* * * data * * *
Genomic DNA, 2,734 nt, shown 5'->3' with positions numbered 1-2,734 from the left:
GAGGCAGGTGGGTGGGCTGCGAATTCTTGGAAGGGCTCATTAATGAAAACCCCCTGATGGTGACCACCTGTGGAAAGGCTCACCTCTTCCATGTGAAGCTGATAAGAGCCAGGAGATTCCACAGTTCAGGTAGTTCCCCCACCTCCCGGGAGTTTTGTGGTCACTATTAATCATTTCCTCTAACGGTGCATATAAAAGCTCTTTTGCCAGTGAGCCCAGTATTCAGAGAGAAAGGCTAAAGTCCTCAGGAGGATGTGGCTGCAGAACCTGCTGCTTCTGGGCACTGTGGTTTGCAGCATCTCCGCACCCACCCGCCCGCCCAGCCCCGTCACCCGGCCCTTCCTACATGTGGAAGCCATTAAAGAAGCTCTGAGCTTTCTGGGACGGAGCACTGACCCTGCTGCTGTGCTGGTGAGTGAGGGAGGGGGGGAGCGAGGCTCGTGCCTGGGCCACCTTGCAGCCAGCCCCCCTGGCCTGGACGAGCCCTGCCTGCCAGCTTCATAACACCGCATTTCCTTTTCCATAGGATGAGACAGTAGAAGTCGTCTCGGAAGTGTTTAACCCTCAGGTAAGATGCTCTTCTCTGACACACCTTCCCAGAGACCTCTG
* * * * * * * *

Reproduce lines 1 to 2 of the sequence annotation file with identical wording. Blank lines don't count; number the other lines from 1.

Genomic DNA, 2,734 nt, shown 5'->3' with positions numbered 1-2,734 from the left:
GAGGCAGGTGGGTGGGCTGCGAATTCTTGGAAGGGCTCATTAATGAAAACCCCCTGATGGTGACCACCTGTGGAAAGGCTCACCTCTTCCATGTGAAGCTGATAAGAGCCAGGAGATTCCACAGTTCAGGTAGTTCCCCCACCTCCCGGGAGTTTTGTGGTCACTATTAATCATTTCCTCTAACGGTGCATATAAAAGCTCTTTTGCCAGTGAGCCCAGTATTCAGAGAGAAAGGCTAAAGTCCTCAGGAGGATGTGGCTGCAGAACCTGCTGCTTCTGGGCACTGTGGTTTGCAGCATCTCCGCACCCACCCGCCCGCCCAGCCCCGTCACCCGGCCCTTCCTACATGTGGAAGCCATTAAAGAAGCTCTGAGCTTTCTGGGACGGAGCACTGACCCTGCTGCTGTGCTGGTGAGTGAGGGAGGGGGGGAGCGAGGCTCGTGCCTGGGCCACCTTGCAGCCAGCCCCCCTGGCCTGGACGAGCCCTGCCTGCCAGCTTCATAACACCGCATTTCCTTTTCCATAGGATGAGACAGTAGAAGTCGTCTCGGAAGTGTTTAACCCTCAGGTAAGATGCTCTTCTCTGACACACCTTCCCAGAGACCTCTG